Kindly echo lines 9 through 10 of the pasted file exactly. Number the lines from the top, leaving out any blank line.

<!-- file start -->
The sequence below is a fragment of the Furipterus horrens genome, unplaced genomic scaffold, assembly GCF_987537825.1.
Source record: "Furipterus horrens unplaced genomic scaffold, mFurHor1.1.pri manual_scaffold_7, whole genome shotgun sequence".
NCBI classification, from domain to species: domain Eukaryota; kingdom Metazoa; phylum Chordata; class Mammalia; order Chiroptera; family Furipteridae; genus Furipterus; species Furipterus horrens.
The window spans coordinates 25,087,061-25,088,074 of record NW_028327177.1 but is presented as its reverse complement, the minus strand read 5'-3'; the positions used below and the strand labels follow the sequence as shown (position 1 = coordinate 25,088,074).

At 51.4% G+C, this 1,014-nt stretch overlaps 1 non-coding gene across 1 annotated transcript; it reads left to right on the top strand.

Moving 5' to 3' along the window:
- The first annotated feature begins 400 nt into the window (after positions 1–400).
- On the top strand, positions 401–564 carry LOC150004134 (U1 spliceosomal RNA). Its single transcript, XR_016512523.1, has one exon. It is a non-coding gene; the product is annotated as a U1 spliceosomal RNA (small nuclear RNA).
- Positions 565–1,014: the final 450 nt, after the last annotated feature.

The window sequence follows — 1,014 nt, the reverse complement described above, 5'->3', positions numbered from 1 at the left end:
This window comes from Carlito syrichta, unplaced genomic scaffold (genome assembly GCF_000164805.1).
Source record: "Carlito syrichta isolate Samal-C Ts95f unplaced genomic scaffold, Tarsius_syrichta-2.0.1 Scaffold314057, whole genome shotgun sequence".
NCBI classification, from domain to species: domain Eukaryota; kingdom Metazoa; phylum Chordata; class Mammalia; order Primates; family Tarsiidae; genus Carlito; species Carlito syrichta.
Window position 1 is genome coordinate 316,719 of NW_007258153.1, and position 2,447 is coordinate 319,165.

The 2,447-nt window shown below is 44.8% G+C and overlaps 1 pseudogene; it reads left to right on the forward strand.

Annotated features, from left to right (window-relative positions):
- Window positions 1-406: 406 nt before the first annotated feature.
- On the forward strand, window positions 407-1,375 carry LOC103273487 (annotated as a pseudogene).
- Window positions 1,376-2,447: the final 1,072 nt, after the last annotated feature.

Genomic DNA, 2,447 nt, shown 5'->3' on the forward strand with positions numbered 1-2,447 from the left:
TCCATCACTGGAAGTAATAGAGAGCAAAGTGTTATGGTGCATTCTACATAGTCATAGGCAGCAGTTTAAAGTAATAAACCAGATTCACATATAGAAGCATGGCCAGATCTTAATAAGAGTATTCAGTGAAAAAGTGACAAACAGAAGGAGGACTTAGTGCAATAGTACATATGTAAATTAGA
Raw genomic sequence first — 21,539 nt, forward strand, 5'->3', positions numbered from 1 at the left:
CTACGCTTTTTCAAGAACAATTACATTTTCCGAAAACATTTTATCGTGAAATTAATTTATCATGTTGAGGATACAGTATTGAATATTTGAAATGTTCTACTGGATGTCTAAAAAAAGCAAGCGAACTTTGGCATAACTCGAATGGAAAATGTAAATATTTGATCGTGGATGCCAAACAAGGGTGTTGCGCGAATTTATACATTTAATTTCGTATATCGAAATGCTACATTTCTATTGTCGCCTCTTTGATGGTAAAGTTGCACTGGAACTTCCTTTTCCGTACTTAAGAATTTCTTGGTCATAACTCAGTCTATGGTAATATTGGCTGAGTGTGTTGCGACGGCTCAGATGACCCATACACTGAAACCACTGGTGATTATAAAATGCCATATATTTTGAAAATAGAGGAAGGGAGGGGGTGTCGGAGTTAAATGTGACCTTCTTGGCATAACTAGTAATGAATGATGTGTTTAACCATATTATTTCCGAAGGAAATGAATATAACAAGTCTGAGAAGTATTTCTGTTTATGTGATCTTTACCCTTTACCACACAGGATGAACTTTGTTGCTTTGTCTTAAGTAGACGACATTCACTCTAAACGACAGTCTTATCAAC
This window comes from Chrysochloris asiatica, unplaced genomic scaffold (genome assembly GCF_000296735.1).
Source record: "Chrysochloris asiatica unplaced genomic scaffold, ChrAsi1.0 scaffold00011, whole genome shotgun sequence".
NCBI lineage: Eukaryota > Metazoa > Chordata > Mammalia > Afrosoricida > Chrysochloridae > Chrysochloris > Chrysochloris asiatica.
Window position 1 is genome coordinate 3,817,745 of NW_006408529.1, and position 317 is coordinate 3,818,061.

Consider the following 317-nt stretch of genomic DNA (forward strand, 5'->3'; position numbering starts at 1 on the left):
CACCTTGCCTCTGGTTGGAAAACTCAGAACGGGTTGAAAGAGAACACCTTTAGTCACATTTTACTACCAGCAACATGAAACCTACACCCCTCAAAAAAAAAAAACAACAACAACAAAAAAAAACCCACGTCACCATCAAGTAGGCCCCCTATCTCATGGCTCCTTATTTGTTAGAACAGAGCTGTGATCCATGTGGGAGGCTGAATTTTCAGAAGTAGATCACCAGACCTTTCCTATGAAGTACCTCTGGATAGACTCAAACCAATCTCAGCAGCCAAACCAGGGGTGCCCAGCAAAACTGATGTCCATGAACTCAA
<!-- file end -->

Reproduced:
- Positions 565–1,014: the final 450 nt, after the last annotated feature.

The window sequence follows — 1,014 nt, the reverse complement described above, 5'->3', positions numbered from 1 at the left end: